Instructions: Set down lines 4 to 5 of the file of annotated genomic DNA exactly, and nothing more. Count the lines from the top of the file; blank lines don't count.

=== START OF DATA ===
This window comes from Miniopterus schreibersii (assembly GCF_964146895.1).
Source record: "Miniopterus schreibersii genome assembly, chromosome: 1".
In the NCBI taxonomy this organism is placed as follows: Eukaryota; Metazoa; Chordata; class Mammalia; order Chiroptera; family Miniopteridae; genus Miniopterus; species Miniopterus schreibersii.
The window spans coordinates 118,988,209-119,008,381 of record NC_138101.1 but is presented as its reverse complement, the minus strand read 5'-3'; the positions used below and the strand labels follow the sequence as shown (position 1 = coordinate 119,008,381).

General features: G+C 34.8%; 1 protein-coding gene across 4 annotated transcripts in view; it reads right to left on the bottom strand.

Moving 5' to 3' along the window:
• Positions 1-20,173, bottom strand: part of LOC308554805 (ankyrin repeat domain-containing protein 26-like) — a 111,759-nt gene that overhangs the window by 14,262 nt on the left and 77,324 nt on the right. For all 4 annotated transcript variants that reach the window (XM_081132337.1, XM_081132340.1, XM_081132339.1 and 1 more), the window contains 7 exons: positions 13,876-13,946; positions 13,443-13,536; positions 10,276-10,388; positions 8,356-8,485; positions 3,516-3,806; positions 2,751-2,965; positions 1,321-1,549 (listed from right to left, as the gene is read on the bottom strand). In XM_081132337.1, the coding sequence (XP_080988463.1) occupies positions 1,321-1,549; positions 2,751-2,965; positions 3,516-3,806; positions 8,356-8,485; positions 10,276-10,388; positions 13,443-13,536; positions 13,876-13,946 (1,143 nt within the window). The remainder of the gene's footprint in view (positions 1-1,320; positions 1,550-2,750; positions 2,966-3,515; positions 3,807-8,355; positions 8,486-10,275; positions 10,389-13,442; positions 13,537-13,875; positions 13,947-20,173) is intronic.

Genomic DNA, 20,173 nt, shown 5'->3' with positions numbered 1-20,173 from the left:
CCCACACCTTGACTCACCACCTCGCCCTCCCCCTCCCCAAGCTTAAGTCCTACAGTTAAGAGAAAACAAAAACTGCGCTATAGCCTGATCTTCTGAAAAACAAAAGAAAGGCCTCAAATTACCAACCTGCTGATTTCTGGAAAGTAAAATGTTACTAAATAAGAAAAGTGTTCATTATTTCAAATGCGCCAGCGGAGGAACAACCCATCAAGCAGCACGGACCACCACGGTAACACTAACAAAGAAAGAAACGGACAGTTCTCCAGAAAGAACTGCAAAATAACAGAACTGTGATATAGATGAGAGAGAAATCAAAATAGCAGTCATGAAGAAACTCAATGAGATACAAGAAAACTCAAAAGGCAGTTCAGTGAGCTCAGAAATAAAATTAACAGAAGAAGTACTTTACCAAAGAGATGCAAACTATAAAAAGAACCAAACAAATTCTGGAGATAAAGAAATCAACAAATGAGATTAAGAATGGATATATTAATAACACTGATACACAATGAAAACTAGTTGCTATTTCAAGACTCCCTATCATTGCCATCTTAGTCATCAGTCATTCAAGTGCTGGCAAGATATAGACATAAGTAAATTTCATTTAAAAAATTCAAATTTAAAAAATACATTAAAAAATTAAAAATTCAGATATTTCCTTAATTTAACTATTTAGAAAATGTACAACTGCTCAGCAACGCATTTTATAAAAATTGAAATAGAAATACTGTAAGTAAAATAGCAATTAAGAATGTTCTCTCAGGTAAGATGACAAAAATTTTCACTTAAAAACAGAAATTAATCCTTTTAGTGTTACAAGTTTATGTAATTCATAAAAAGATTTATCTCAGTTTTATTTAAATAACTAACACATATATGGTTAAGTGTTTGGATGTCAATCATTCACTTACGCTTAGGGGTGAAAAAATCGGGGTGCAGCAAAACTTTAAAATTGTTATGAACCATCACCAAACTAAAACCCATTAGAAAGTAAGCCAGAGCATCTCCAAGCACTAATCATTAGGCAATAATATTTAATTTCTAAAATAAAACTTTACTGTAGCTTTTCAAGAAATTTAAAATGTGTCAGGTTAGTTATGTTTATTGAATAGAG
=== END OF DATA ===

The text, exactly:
The window spans coordinates 118,988,209-119,008,381 of record NC_138101.1 but is presented as its reverse complement, the minus strand read 5'-3'; the positions used below and the strand labels follow the sequence as shown (position 1 = coordinate 119,008,381).

General features: G+C 34.8%; 1 protein-coding gene across 4 annotated transcripts in view; it reads right to left on the bottom strand.